Reflecting on my transition from an individual contributor into an Engineering Manager role in the past year, this article is a letter to my past self with some ideas I would have appreciated at that time – compiled from both personal experience and research on the topics.
Your first week – meeting people and learning the business
Introduce yourself and your style
Landing in a new organisation means a lot of introductions. This is an opportunity for you to share with your new team how you work best, what your preferred communication preferences are and clearly sets out your expectations. Writing a How to work with me document can make this clear from the outset.
Getting to know the team, because working with people is important. Spending time with those awkward ice-breaker questions and discussing the non-work activities you enjoy will help establish rapport and build a foundation of trust and a common framework for these new relationships.
Understand the business
Spend time learning about the business mission, purpose, and values. Ideally these have been part of the discussion prior to joining and would be well aligned with your personal values. Understanding these will be essential to guiding the decision making and prioritisation that flows through the rest of the organisation from organisational structure and hiring, right through to the design of day to day activities and processes.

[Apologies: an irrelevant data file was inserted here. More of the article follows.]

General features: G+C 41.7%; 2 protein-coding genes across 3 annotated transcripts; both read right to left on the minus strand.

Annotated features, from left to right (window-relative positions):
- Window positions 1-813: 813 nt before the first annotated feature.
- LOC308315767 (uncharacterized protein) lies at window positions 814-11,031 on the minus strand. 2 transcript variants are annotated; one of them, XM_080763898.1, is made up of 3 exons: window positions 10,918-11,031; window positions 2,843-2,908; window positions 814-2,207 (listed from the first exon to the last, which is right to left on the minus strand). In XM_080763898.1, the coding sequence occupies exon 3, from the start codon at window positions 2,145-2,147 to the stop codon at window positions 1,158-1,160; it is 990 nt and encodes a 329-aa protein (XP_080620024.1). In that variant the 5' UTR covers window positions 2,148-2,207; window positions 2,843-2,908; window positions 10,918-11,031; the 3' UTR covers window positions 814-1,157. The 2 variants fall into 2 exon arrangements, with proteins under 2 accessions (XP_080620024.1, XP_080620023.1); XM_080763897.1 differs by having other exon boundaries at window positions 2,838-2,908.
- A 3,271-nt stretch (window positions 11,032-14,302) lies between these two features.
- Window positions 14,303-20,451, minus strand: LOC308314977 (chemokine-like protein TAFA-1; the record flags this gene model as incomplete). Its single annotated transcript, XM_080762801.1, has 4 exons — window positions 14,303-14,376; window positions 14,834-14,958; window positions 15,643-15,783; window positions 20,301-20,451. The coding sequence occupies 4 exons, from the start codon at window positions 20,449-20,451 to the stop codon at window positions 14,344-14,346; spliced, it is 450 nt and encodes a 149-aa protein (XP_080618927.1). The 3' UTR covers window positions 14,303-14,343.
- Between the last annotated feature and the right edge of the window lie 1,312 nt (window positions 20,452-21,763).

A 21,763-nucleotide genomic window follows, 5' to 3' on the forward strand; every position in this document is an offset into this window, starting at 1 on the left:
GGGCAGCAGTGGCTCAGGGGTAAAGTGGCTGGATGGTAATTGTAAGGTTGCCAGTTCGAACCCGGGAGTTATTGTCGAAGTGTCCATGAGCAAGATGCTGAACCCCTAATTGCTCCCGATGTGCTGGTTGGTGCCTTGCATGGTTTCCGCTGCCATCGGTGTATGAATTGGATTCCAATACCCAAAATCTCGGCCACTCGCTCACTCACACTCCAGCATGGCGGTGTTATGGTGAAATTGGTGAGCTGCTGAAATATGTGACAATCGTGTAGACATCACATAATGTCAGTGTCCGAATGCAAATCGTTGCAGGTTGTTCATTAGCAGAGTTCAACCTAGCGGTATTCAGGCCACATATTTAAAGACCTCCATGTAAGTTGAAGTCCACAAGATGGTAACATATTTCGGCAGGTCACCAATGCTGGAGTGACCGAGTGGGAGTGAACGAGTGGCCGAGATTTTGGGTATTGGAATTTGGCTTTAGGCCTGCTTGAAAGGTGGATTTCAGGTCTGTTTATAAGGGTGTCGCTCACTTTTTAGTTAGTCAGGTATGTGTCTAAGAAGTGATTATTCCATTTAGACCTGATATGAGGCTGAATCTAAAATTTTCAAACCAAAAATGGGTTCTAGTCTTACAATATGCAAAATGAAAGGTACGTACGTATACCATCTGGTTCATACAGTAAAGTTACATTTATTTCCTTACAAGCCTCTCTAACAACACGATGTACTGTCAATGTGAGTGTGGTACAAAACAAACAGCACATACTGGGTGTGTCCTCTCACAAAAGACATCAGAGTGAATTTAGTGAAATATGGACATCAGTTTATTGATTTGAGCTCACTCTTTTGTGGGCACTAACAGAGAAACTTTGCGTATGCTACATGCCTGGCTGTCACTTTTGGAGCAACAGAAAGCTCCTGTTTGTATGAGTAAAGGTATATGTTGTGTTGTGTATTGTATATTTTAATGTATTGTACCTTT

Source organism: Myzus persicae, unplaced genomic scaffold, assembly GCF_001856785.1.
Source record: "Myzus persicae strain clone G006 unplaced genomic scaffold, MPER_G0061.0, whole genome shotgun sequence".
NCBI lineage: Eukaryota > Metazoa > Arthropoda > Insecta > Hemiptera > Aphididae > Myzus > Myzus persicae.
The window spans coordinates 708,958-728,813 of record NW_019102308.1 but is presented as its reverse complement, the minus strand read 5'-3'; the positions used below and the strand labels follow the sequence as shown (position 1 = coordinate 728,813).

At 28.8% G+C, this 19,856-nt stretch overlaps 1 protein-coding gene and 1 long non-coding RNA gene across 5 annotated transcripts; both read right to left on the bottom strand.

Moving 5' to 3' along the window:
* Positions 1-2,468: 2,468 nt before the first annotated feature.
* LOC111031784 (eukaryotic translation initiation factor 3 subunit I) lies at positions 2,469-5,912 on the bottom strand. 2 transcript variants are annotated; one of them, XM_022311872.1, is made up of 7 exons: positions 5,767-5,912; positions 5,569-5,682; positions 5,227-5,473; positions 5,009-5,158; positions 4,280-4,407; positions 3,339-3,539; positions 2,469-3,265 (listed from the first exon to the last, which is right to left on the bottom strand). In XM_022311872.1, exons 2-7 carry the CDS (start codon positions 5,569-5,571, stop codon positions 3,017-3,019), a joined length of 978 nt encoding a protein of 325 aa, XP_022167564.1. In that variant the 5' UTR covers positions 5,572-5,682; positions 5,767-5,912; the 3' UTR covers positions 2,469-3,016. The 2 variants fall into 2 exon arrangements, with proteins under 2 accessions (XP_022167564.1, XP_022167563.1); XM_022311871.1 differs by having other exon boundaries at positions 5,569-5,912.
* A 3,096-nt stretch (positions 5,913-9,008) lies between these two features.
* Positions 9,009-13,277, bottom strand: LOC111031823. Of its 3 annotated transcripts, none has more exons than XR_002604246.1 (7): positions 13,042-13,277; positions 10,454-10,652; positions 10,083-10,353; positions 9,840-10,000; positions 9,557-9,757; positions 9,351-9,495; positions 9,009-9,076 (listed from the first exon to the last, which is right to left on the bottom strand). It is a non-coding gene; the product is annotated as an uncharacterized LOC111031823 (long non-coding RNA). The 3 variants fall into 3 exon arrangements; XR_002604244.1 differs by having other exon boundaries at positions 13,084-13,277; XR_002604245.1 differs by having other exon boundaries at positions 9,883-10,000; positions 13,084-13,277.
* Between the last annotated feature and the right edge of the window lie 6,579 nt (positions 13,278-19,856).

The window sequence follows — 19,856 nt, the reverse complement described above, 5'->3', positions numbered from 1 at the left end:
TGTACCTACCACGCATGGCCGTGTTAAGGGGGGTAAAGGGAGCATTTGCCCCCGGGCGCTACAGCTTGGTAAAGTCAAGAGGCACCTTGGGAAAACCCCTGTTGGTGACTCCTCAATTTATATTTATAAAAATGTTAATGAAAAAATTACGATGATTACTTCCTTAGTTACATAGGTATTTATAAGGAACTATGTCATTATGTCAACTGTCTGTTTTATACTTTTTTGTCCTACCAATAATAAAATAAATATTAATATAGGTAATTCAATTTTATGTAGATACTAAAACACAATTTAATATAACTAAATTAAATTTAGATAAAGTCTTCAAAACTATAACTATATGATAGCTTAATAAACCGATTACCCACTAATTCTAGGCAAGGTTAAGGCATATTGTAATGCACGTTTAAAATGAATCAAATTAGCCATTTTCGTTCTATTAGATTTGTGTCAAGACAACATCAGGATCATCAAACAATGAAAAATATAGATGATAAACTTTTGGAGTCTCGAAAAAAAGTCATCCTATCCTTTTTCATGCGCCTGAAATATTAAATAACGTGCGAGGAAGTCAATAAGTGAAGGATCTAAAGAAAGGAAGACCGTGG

The strategy outlines how the business sees the implementation of this mission, purpose, and values. The strategy is not a list of activities or priorities but should be a general guide for aligning the organisation toward some short, medium, or long term objectives. The strategy should be provide direction to the teams and can progress toward the objective should have measurements in place.
Set up regular communication channels
Communication across the organisation will be critical and establishing a regular cadence for these early will be important to keep abreast of changing business concerns along with supporting your team.
Consider a weekly pattern of information flow from the top of the organisation through to the teams and schedule these meetings through your week to quickly and efficiently disseminate information and prevent becoming a bottleneck. First meet with your manager or company leadership, then follow this with a team meeting to communicate any changes. After this 1:1s with individuals can be held to discuss individual impacts and opportunities.